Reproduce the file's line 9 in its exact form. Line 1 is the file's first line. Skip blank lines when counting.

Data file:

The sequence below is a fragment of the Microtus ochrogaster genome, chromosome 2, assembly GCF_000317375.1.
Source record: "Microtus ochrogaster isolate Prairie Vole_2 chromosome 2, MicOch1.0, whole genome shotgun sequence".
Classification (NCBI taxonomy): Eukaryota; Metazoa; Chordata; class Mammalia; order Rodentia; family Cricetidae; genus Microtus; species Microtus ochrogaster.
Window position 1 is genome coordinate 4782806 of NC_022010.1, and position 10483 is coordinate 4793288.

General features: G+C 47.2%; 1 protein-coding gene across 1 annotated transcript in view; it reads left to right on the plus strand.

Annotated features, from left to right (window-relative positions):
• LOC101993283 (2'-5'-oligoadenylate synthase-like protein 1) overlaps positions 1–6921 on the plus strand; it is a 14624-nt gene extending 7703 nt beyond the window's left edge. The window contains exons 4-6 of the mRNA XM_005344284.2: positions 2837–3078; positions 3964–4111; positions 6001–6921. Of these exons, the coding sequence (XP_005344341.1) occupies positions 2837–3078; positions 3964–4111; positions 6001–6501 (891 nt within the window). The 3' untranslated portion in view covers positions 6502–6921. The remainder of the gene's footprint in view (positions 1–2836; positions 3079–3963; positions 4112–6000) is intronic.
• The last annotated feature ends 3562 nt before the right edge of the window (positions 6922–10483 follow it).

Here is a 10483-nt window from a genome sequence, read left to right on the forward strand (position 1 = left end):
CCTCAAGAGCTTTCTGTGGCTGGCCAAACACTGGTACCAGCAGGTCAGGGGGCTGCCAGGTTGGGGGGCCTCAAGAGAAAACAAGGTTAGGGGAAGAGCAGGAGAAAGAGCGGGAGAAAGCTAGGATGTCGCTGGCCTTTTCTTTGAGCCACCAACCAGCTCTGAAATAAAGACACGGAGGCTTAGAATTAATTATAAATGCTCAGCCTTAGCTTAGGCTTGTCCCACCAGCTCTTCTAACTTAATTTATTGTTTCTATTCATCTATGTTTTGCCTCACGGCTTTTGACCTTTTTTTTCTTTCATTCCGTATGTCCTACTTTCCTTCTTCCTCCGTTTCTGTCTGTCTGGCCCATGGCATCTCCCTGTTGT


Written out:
Here is a 10483-nt window from a genome sequence, read left to right on the forward strand (position 1 = left end):